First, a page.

With particular reference to table 1, page 362, the appellants contended that, while it was possible to try to use the process described in "Thibodeaux" in consideration of the theoretical teaching, the concrete results would lead the man skilled in the art away from using this solution for contaminants having boiling points above 200°C.

(3) the comparison of data from "Thibodeaux" (table 1, page 362 and table 6, page 371) and of those of the application (table III) (represented on a graph) demonstrate surprising results.

V. In an answer to observations of the Board, the appellants alleged the existence of a prejudice based on a report of the UNITED STATES ENVIRONMENTAL PROTECTION AGENCY of 11 July 1978 (hereafter "US EPA report") and submitted that it should be considered as an evidence of the opinion of experts in the art at the time of the invention.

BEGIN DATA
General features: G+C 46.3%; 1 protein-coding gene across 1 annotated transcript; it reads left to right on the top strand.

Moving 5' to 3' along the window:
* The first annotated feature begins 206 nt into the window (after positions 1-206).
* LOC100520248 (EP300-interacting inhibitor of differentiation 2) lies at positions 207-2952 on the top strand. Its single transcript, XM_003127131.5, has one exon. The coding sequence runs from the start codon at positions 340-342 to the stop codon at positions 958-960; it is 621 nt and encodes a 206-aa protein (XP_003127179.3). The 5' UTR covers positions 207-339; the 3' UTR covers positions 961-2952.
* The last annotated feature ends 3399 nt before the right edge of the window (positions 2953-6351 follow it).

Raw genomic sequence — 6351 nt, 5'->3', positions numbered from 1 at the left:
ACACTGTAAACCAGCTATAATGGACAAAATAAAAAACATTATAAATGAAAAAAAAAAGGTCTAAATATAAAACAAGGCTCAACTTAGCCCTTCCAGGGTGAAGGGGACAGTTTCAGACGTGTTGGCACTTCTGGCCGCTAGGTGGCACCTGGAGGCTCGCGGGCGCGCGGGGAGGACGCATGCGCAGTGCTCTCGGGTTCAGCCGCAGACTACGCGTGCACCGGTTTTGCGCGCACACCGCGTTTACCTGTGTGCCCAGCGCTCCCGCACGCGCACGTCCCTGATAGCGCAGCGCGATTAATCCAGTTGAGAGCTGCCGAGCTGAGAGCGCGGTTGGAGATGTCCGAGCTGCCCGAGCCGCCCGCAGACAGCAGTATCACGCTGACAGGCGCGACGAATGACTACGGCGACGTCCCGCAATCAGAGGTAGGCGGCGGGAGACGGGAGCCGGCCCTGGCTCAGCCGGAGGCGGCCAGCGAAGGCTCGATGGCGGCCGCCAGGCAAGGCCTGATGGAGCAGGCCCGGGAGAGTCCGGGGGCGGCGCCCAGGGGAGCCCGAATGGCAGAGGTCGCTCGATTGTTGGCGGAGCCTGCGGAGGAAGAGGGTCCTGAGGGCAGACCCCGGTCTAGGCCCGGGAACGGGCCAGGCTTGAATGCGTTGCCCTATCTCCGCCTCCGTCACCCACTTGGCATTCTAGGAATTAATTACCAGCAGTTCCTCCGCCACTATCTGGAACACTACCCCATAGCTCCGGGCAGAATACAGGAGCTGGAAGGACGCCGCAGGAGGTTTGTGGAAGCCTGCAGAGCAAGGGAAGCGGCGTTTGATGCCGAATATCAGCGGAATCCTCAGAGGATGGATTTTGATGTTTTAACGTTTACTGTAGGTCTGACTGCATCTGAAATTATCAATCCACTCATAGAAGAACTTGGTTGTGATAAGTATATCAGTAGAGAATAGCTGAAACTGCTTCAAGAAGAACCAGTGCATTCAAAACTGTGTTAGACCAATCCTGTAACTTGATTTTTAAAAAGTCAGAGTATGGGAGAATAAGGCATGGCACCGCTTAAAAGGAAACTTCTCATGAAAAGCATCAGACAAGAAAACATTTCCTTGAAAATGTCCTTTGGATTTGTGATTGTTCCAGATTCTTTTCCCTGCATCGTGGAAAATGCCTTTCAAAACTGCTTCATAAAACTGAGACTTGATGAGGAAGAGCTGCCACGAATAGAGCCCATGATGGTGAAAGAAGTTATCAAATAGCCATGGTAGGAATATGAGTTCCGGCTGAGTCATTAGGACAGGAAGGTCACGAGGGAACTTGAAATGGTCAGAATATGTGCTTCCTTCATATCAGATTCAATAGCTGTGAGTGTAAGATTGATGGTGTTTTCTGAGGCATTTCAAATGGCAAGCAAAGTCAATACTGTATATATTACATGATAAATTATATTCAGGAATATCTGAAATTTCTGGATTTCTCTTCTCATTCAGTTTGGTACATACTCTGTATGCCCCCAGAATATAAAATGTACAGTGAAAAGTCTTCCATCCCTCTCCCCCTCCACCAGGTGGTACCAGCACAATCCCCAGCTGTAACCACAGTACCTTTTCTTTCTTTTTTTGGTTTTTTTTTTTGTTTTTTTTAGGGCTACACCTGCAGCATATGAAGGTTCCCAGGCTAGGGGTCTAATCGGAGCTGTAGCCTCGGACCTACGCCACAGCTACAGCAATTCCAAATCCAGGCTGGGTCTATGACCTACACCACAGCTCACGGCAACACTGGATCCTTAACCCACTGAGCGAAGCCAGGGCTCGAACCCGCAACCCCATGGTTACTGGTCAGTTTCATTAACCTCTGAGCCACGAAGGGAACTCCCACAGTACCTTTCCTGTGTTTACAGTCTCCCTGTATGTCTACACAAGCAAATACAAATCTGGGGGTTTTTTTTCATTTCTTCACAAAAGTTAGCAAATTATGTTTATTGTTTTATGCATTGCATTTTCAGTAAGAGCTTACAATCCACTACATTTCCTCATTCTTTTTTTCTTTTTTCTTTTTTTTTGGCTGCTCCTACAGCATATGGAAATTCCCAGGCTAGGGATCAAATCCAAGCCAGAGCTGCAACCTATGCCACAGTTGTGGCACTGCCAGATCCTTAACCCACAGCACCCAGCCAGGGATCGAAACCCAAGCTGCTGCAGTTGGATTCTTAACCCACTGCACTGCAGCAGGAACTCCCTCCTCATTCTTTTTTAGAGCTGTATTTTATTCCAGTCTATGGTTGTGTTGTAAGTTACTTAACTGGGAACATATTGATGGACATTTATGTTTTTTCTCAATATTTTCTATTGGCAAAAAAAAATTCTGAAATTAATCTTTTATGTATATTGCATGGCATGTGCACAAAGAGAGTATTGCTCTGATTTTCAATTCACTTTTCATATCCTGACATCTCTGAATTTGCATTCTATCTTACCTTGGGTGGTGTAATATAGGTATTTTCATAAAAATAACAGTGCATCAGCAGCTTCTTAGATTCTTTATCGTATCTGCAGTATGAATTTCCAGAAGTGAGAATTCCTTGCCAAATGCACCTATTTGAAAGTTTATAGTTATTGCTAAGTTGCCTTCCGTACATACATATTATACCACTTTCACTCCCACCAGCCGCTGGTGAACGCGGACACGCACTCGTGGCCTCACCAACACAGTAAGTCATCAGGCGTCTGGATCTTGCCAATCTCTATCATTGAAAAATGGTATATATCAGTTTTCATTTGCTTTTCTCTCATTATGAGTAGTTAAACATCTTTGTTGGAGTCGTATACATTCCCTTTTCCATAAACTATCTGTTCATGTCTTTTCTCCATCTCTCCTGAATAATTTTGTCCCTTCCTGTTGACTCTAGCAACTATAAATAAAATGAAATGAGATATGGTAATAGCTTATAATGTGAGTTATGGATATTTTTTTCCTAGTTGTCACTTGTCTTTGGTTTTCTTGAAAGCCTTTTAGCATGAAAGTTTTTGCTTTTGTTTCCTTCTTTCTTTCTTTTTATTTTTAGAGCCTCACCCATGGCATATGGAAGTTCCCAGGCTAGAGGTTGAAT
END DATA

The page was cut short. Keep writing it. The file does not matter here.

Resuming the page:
With reference to the "Thibodeaux" instructions relating to the handling of samples at a pH of 3 or lower, they alleged that this was not used to avoid dissociation.

They also put forward a new argument of a commercial success allegedly due to high efficiency and low operating costs.

VI. Oral proceedings were arranged at the request of the appellants on 15 April 1986.

During the oral proceedings, the appellants developed the arguments presented in their last letter.

They submitted that the fact that the man skilled in the art had to overcome an important technical prejudice would result from calculation of the relative volatility itself; on the basis of examples they alleged that calculations according to Thibodeaux would lead to a relative volatility close to 1 whereas calculations according to the application would lead to higher figures in the case of contaminants as defined in the application.

They concluded that, accordingly, air stripping was generally considered as a non-feasible process for such contaminants, for which the carbon bed adsorption method wasgenerally used (see CHEMICAL ABSTRACTS, Vol. 61, No. 13, 21 December 1964, abstract No. 15834c: Contamination of drinking water with PCP (pentachlorophenol). Analysis and removal. K. UEDE, cited in the search report (hereafter: "K. Uede abstract").